Remove the flower stalks as they are seen. During the first year of planting, the stalks should not be picked, since food from the leaves is needed to nourish the roots for the next year's growth. A light picking may be taken during the year following planting, following that: the entire plant may be harvested. When harvesting rhubarb, the first step is to cut the stalks at the soil line or simply pull them out individually. All of the stalks of a plant may be harvested at one time, or pulled out selectively over a 4 to 6 week period. After the stalks are cut, the leaves may be removed.
Preparation for the next year:
Rhubarb needs cold to trigger spring growth. Rhubarb tolerates very cold very well, it is hardy to around minus 29°C (-20°F). You don't need to do much, just collect the last few stalks after the first hard frost and throw them on the compost pile and spread a 5cm layer (2in) of compost (or leaves or hay) to prevent winter winds from drying out your roots.
Flowering will reduce the vigour of the plant. The flower and seed stalks should be cut out as soon as they start forming. The plant may still continue to produce the flower stalks so keep cutting. The plants do not become poisonous after flowering starts. The leaves themselves are always poisonous; the leaf stalks can still be cut and used.
Established clumps will have to be trimmed every 4 to 5 years or when the stalks get small and spindly or when the crown is visibly crowded. This will help the plant to keep growing nice thick stems. This is done by digging around and trimming the crown down to 4 or 5 buds. You can also use this opportunity to divide your plant into more plants.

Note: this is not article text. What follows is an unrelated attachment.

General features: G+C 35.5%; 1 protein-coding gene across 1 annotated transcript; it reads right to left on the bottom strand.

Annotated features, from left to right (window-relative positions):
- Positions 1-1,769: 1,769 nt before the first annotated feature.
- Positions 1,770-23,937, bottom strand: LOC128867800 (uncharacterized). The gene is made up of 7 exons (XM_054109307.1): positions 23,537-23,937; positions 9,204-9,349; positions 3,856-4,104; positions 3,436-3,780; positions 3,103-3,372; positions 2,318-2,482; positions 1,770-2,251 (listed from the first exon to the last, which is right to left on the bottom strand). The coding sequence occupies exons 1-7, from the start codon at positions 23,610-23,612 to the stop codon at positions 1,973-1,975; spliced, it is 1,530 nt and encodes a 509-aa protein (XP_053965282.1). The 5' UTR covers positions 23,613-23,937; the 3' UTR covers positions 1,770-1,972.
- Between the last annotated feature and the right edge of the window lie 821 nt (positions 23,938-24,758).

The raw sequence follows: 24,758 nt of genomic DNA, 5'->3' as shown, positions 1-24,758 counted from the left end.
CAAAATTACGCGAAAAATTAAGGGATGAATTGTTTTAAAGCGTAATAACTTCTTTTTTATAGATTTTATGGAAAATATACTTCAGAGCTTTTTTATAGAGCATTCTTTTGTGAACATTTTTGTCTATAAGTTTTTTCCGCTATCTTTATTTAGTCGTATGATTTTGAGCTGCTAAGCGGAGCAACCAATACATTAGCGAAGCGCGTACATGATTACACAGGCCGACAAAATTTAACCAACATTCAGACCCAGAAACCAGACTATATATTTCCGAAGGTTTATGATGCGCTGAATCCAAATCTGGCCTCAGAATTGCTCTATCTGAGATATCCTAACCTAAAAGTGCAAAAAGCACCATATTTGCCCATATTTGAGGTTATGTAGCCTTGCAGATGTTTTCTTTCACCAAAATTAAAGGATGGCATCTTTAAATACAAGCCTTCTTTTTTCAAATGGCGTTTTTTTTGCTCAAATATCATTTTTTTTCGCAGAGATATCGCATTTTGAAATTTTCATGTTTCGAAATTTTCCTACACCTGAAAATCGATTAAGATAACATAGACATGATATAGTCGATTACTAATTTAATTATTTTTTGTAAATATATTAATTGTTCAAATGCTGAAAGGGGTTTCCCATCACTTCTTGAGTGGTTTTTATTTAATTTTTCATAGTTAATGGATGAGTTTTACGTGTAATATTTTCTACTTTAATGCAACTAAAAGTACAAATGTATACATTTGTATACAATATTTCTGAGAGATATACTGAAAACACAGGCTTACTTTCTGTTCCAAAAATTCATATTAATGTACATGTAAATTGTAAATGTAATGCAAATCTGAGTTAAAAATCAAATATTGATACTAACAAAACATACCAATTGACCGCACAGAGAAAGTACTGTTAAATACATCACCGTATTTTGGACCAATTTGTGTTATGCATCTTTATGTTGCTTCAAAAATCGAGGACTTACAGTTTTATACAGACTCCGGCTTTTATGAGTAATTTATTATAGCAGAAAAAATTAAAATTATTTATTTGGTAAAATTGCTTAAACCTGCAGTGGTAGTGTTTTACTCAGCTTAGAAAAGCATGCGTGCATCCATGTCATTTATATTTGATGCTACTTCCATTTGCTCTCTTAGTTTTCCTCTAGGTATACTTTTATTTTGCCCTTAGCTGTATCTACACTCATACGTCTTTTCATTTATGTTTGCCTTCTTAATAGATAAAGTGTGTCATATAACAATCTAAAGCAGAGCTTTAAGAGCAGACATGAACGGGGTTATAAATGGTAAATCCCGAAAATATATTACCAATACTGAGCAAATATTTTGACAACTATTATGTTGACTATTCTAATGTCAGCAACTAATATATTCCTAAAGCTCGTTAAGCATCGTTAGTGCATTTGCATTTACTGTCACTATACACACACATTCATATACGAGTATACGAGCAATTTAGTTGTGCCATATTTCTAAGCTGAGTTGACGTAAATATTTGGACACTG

If you haven’t yet tried forced rhubarb, then make it a priority for the forthcoming winter - they're entirely different products. It really is a “gourmet crop” a lot sweeter and more luxurious.
The practice of 'forcing' rhubarb, or growing it in dark conditions, didn't start until the early 19th century when a Chelsea gardener made a chance discovery by leaving a chimney pot over one of his plants. He found that depriving rhubarb of light made the stems shoot upwards, searching for light, which made for a more succulent-tasting product. This forced rhubarb is infinitely more delicate than the outdoor garden variety.
The roots, or crowns, of outdoor rhubarb are left in the fields for two to three years and are then lifted, by hand, from November through to Christmas and replanted into low, dark forcing sheds where they are kept warm and moist as the shoots form. The forcefulness of the shoots is such that you can hear the buds bursting, practically crying out as they strain upwards.
In a matter of a few weeks the rhubarb stalks are ready to be harvested. As with every other stage of this weird and wonderful plant, nothing is, or can be, mechanised. Nimble fingers pick the luscious pink stalks in true Victorian fashion - by candlelight - to protect the younger stems that are still growing. The telltale sign of forced rhubarb is its incredible colour: a particularly eye-pleasing vibrant pink with curled mustard-yellow leaves. The plants grow in the sheds right up to the end of March, when the outdoor variety becomes available.